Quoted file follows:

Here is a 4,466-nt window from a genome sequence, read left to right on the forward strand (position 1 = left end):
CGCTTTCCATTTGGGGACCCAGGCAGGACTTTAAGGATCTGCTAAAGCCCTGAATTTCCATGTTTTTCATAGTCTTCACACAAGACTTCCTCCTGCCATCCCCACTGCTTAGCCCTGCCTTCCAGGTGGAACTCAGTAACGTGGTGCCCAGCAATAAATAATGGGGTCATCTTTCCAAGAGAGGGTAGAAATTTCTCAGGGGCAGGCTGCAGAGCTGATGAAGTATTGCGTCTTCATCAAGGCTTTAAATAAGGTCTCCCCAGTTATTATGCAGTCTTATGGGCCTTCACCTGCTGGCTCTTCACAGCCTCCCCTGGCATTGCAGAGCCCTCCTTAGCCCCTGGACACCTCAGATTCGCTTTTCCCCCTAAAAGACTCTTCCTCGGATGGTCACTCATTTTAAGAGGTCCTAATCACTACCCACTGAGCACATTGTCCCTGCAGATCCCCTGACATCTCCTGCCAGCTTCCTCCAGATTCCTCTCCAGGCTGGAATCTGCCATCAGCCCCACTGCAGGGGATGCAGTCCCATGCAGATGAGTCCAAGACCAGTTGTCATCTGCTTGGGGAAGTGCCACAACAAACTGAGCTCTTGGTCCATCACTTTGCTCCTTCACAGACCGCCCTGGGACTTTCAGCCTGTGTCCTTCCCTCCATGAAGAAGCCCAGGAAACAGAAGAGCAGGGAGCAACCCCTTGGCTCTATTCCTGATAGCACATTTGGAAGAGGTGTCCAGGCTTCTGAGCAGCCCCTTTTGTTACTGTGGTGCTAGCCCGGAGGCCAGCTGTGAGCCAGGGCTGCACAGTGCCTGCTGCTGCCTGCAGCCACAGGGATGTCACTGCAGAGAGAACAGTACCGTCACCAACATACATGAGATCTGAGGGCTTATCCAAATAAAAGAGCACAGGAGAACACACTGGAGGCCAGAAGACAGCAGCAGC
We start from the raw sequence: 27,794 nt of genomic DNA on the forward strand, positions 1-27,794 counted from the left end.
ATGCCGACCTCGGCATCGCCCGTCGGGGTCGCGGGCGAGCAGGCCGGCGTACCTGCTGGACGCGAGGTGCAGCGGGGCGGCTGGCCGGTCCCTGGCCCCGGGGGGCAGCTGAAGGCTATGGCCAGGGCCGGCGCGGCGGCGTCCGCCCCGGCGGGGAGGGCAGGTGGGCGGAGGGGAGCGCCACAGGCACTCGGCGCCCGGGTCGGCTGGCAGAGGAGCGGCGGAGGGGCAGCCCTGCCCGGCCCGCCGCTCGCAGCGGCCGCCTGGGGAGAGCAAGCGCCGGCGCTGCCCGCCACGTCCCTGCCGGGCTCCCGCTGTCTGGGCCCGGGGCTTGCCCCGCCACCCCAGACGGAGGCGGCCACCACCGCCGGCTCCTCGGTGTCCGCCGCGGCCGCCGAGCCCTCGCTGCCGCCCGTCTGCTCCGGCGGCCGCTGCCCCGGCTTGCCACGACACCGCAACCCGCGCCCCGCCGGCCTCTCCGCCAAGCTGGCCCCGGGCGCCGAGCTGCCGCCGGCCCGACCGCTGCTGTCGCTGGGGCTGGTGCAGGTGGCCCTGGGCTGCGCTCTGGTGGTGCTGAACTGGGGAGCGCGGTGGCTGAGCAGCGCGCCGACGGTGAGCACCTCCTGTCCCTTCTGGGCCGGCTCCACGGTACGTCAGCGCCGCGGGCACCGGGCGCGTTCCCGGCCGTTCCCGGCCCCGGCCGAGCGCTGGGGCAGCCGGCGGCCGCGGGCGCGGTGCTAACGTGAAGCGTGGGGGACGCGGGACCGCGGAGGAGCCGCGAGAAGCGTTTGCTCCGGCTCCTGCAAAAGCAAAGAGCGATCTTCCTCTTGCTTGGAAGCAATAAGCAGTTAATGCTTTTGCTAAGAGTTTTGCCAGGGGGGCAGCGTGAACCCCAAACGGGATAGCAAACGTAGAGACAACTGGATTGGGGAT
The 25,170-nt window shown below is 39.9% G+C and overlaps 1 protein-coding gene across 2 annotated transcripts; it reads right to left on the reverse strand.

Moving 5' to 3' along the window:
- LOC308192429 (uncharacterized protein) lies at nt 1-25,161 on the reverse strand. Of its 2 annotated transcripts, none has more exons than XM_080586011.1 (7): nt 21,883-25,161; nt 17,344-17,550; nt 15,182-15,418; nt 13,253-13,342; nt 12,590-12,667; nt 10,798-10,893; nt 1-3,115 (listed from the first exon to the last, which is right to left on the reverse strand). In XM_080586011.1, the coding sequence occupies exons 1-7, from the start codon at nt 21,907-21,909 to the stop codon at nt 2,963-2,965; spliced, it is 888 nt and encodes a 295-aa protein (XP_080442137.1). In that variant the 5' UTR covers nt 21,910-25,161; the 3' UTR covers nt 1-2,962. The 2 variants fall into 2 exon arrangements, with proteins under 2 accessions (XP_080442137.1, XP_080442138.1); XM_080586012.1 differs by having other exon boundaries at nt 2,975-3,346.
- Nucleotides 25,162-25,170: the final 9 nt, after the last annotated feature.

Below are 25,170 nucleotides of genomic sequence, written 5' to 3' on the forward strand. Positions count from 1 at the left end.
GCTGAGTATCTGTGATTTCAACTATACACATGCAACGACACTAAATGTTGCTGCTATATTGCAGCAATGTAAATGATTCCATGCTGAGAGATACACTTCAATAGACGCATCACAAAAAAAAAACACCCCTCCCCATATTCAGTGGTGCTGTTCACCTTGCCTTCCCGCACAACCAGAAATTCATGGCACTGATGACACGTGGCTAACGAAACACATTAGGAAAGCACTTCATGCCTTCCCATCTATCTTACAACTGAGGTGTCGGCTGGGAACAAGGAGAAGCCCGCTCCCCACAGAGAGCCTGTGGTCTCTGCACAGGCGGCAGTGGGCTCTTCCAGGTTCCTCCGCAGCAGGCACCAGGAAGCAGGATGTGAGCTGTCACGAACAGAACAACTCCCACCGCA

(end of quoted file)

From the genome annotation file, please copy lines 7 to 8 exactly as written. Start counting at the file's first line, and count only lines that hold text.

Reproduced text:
- LOC308192429 (uncharacterized protein) lies at nt 1-25,161 on the reverse strand. Of its 2 annotated transcripts, none has more exons than XM_080586011.1 (7): nt 21,883-25,161; nt 17,344-17,550; nt 15,182-15,418; nt 13,253-13,342; nt 12,590-12,667; nt 10,798-10,893; nt 1-3,115 (listed from the first exon to the last, which is right to left on the reverse strand). In XM_080586011.1, the coding sequence occupies exons 1-7, from the start codon at nt 21,907-21,909 to the stop codon at nt 2,963-2,965; spliced, it is 888 nt and encodes a 295-aa protein (XP_080442137.1). In that variant the 5' UTR covers nt 21,910-25,161; the 3' UTR covers nt 1-2,962. The 2 variants fall into 2 exon arrangements, with proteins under 2 accessions (XP_080442137.1, XP_080442138.1); XM_080586012.1 differs by having other exon boundaries at nt 2,975-3,346.
- Nucleotides 25,162-25,170: the final 9 nt, after the last annotated feature.